Short summaries of articles we think you will find useful from some of the weekend’s broadsheets.
“How to talk to your children about money”
Educating the next generation about inheritance is the number one concern for wealthy parents.
“Where to invest in 2019”
Experts at FT Money’s investment debate agree that market conditions will be harder to call.
“HMRC’s out-of-date letters risk ‘confusing’ taxpayers”
Millions of UK citizens receive incorrect information about how to pay their tax bills.
“The self-employed pensions time-bomb”
Only 14% of self-employed workers are saving into a pension.
“2018’s FTSE winners and losers”
In a poor year for blue-chips, Ocado tops the league, while BAT’s price falls almost 50%.
“What the experts want from 2019”
From pensions to political stability, The Times looks at analysts’ wish-lists.
“Will Brexit impact the UK’s ability to compete on tech?”
The UK is a world leader in technological innovation – but how can we keep hold of that position in a rapidly changing world?
“Does it pay to switch deals?”
Most homebuyers could easily negotiate a better rate than their lender’s default SVR.
“Back Britain: why you should invest in UK shares in 2019?”
Only one third of UK-focused funds have beaten the FTSE All Share index, which has posted a negative return so far this year of -11% at market close on Thursday.
“How ditching a ‘final salary’ pension can cost nine times what you save .”
Every year workers choose not to pay into a “final salary” pension can cost them nine times more than they save, new analysis has revealed amid an exodus from some gold-plated schemes.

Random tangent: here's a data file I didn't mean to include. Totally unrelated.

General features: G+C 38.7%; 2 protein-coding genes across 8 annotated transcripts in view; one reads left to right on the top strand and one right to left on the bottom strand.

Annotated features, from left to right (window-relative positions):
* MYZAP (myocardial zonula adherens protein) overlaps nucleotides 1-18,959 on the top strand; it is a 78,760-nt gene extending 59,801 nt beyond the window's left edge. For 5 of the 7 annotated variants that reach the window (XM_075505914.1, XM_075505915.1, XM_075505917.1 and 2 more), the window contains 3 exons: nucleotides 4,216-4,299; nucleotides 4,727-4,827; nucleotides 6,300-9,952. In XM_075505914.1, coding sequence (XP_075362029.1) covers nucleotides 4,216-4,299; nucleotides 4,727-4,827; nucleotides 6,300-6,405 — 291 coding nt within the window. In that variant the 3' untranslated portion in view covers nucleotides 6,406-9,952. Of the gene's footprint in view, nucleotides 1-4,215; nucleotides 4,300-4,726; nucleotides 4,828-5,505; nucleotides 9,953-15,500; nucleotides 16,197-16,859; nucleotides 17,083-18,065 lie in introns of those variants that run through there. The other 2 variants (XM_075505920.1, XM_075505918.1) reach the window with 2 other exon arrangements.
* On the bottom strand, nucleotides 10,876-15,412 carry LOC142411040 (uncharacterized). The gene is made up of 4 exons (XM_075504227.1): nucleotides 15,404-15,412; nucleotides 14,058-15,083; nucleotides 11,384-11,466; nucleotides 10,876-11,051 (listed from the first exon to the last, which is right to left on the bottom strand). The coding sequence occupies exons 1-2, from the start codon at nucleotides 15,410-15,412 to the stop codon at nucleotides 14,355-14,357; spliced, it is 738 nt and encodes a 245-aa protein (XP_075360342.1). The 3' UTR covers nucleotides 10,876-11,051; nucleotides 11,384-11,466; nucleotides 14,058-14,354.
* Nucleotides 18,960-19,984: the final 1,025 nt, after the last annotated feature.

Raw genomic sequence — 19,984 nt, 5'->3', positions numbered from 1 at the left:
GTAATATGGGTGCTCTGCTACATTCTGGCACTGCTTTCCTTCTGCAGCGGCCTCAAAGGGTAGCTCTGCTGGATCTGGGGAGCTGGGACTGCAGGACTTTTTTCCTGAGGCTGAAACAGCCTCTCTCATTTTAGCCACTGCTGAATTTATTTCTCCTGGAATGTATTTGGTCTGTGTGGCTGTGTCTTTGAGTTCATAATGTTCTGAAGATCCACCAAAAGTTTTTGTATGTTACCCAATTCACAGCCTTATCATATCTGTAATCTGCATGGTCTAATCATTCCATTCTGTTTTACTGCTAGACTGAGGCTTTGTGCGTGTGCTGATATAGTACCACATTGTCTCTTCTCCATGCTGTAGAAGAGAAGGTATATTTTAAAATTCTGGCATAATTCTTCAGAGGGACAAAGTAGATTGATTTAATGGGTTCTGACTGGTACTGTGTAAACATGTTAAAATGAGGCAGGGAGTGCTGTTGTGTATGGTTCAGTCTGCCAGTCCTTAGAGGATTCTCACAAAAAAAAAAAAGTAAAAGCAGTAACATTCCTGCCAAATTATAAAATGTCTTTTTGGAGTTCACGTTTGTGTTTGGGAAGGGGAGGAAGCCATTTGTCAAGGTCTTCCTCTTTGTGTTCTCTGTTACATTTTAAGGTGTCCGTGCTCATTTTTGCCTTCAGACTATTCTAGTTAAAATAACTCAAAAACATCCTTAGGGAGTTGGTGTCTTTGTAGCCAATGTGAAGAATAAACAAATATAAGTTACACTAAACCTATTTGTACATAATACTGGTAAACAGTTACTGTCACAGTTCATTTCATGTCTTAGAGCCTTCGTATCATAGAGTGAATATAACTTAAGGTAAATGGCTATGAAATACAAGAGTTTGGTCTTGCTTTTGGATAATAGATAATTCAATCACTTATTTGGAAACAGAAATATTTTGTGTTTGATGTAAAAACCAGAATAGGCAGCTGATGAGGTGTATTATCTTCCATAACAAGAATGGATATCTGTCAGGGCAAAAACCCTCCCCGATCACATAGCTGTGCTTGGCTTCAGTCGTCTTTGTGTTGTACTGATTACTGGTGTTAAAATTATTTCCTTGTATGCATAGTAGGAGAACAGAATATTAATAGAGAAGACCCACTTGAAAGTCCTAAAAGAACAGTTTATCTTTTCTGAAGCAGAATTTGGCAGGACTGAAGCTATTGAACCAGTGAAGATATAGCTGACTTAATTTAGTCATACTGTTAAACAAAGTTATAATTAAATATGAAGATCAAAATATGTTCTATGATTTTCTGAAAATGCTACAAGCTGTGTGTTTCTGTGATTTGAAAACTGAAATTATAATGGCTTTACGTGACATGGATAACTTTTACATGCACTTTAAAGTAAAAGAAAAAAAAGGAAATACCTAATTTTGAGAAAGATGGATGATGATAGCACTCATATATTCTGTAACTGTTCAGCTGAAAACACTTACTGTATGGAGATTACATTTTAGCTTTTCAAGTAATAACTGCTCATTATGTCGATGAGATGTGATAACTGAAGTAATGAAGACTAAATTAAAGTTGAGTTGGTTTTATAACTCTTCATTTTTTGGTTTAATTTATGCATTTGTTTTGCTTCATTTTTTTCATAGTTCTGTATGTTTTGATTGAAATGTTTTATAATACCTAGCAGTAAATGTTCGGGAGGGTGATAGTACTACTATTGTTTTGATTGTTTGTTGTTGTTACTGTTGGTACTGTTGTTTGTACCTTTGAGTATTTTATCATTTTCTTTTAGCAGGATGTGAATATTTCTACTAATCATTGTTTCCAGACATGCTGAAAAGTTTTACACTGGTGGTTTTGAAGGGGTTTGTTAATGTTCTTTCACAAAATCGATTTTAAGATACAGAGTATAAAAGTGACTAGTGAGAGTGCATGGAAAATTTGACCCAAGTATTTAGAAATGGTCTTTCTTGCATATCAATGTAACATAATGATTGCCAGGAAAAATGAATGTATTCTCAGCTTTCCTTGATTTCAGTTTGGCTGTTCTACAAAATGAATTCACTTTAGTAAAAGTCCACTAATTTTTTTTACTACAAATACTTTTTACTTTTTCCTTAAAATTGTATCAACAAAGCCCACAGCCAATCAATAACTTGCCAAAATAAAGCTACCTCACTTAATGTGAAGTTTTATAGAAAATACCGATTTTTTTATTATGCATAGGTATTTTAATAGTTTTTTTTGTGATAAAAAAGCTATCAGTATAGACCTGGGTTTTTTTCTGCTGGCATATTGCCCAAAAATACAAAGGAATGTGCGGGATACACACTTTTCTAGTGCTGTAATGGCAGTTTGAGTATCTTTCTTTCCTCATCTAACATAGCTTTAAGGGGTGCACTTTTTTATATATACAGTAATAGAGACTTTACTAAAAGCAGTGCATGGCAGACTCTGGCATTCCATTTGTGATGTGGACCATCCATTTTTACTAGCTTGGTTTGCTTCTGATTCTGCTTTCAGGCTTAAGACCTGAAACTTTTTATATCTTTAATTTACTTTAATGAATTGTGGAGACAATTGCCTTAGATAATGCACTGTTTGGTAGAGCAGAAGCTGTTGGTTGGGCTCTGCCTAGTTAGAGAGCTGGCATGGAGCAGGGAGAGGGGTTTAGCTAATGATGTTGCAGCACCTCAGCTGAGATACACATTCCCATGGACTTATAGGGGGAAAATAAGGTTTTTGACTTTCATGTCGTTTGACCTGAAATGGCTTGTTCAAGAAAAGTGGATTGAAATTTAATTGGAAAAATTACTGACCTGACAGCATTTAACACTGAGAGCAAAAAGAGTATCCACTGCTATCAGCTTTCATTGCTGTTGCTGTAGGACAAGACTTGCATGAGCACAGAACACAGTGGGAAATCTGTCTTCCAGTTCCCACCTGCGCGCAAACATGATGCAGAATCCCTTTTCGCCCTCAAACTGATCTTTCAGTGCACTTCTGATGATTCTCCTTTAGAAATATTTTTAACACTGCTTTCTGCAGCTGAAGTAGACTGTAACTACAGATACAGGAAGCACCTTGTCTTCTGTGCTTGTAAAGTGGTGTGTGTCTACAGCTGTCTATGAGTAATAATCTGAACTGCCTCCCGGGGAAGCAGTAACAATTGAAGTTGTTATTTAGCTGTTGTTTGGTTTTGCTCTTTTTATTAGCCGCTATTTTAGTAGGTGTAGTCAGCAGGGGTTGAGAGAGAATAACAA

“Winners and losers of 2018: the year when savers got the better of investors”
In 2018 returns on cash savings accounts increased markedly, building on improvements last year and the year before, but the London stock market slumped and stands barely higher than it was two decades ago.
“Food prices to finance”
What Brexit could mean for Britain.
“The UK’s house price boom is slowing”
A moderate rise in prices in 2019 could mean an unsustainable boom will have ended in a soft landing.
“Warning for elderly borrowers as payback time approaches on interest-only home loans that were handed out in the 1990’s”
Lenders are sending the letters because they fear those who have only been paying mortgage interest could be in trouble if they do not have a plan in place for repaying the original loan.
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